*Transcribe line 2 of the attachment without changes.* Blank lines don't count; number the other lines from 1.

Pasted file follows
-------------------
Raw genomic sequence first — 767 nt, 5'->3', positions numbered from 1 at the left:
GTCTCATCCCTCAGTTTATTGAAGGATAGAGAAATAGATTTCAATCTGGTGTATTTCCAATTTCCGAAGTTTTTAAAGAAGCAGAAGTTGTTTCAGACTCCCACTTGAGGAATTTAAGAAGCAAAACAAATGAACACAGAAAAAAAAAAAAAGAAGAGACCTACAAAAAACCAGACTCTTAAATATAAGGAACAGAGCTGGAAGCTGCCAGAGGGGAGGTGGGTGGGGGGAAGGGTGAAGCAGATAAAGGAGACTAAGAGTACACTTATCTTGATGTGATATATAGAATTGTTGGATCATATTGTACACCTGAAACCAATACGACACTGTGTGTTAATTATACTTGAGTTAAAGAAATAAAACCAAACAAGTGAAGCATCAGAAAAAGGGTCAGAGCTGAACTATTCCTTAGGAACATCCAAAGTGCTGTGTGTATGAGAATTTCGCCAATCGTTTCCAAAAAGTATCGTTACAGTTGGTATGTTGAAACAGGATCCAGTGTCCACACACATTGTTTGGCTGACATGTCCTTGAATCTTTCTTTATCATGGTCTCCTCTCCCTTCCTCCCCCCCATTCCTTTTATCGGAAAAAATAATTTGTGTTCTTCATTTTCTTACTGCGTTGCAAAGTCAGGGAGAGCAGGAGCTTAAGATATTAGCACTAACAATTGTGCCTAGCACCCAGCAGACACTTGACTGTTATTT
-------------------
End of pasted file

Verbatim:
GTCTCATCCCTCAGTTTATTGAAGGATAGAGAAATAGATTTCAATCTGGTGTATTTCCAATTTCCGAAGTTTTTAAAGAAGCAGAAGTTGTTTCAGACTCCCACTTGAGGAATTTAAGAAGCAAAACAAATGAACACAGAAAAAAAAAAAAAGAAGAGACCTACAAAAAACCAGACTCTTAAATATAAGGAACAGAGCTGGAAGCTGCCAGAGGGGAGGTGGGTGGGGGGAAGGGTGAAGCAGATAAAGGAGACTAAGAGTACACTTATCTTGATGTGATATATAGAATTGTTGGATCATATTGTACACCTGAAACCAATACGACACTGTGTGTTAATTATACTTGAGTTAAAGAAATAAAACCAAACAAGTGAAGCATCAGAAAAAGGGTCAGAGCTGAACTATTCCTTAGGAACATCCAAAGTGCTGTGTGTATGAGAATTTCGCCAATCGTTTCCAAAAAGTATCGTTACAGTTGGTATGTTGAAACAGGATCCAGTGTCCACACACATTGTTTGGCTGACATGTCCTTGAATCTTTCTTTATCATGGTCTCCTCTCCCTTCCTCCCCCCCATTCCTTTTATCGGAAAAAATAATTTGTGTTCTTCATTTTCTTACTGCGTTGCAAAGTCAGGGAGAGCAGGAGCTTAAGATATTAGCACTAACAATTGTGCCTAGCACCCAGCAGACACTTGACTGTTATTT